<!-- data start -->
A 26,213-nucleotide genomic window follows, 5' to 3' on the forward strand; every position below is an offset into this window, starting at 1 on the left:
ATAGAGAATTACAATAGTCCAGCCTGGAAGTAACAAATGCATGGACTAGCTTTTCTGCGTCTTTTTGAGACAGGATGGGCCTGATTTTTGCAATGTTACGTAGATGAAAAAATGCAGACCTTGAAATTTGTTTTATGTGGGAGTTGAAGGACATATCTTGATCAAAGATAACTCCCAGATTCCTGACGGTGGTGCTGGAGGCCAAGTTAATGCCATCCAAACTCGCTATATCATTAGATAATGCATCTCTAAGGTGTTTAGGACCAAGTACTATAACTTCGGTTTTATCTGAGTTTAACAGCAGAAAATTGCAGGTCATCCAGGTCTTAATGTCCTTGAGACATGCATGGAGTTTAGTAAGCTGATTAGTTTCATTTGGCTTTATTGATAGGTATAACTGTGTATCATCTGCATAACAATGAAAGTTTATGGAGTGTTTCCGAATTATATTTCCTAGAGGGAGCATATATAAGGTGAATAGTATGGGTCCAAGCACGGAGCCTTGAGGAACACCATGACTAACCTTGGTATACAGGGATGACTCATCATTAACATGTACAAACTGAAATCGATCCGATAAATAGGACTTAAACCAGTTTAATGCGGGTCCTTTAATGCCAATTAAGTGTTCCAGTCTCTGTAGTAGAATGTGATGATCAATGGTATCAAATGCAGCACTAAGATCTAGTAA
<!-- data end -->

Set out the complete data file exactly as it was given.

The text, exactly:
A 26,213-nucleotide genomic window follows, 5' to 3' on the forward strand; every position below is an offset into this window, starting at 1 on the left:
ATAGAGAATTACAATAGTCCAGCCTGGAAGTAACAAATGCATGGACTAGCTTTTCTGCGTCTTTTTGAGACAGGATGGGCCTGATTTTTGCAATGTTACGTAGATGAAAAAATGCAGACCTTGAAATTTGTTTTATGTGGGAGTTGAAGGACATATCTTGATCAAAGATAACTCCCAGATTCCTGACGGTGGTGCTGGAGGCCAAGTTAATGCCATCCAAACTCGCTATATCATTAGATAATGCATCTCTAAGGTGTTTAGGACCAAGTACTATAACTTCGGTTTTATCTGAGTTTAACAGCAGAAAATTGCAGGTCATCCAGGTCTTAATGTCCTTGAGACATGCATGGAGTTTAGTAAGCTGATTAGTTTCATTTGGCTTTATTGATAGGTATAACTGTGTATCATCTGCATAACAATGAAAGTTTATGGAGTGTTTCCGAATTATATTTCCTAGAGGGAGCATATATAAGGTGAATAGTATGGGTCCAAGCACGGAGCCTTGAGGAACACCATGACTAACCTTGGTATACAGGGATGACTCATCATTAACATGTACAAACTGAAATCGATCCGATAAATAGGACTTAAACCAGTTTAATGCGGGTCCTTTAATGCCAATTAAGTGTTCCAGTCTCTGTAGTAGAATGTGATGATCAATGGTATCAAATGCAGCACTAAGATCTAGTAA